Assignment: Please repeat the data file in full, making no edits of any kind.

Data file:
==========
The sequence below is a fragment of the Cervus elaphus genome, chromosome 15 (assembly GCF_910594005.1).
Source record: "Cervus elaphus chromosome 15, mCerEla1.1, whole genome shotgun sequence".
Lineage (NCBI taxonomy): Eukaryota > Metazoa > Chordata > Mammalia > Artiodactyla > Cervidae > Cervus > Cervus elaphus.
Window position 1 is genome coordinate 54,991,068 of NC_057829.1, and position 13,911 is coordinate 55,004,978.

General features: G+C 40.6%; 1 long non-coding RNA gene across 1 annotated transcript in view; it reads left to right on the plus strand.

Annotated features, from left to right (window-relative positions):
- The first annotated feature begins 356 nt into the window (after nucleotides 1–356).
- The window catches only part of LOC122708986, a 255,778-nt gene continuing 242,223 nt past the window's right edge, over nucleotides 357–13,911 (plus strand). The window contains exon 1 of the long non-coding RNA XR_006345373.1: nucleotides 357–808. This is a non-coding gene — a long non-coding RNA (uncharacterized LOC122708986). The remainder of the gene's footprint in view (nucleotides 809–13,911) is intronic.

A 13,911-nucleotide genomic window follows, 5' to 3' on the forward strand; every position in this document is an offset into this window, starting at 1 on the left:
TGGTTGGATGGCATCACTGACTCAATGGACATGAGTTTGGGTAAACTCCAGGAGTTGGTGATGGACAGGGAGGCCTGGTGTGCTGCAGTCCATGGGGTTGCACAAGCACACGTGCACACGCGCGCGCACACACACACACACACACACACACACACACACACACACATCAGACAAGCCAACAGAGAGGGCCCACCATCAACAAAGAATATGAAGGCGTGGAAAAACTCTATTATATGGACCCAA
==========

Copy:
The sequence below is a fragment of the Cervus elaphus genome, chromosome 15 (assembly GCF_910594005.1).
Source record: "Cervus elaphus chromosome 15, mCerEla1.1, whole genome shotgun sequence".
Lineage (NCBI taxonomy): Eukaryota > Metazoa > Chordata > Mammalia > Artiodactyla > Cervidae > Cervus > Cervus elaphus.
Window position 1 is genome coordinate 54,991,068 of NC_057829.1, and position 13,911 is coordinate 55,004,978.

General features: G+C 40.6%; 1 long non-coding RNA gene across 1 annotated transcript in view; it reads left to right on the plus strand.

Annotated features, from left to right (window-relative positions):
- The first annotated feature begins 356 nt into the window (after nucleotides 1–356).
- The window catches only part of LOC122708986, a 255,778-nt gene continuing 242,223 nt past the window's right edge, over nucleotides 357–13,911 (plus strand). The window contains exon 1 of the long non-coding RNA XR_006345373.1: nucleotides 357–808. This is a non-coding gene — a long non-coding RNA (uncharacterized LOC122708986). The remainder of the gene's footprint in view (nucleotides 809–13,911) is intronic.

A 13,911-nucleotide genomic window follows, 5' to 3' on the forward strand; every position in this document is an offset into this window, starting at 1 on the left:
TGGTTGGATGGCATCACTGACTCAATGGACATGAGTTTGGGTAAACTCCAGGAGTTGGTGATGGACAGGGAGGCCTGGTGTGCTGCAGTCCATGGGGTTGCACAAGCACACGTGCACACGCGCGCGCACACACACACACACACACACACACACACACACACACACATCAGACAAGCCAACAGAGAGGGCCCACCATCAACAAAGAATATGAAGGCGTGGAAAAACTCTATTATATGGACCCAA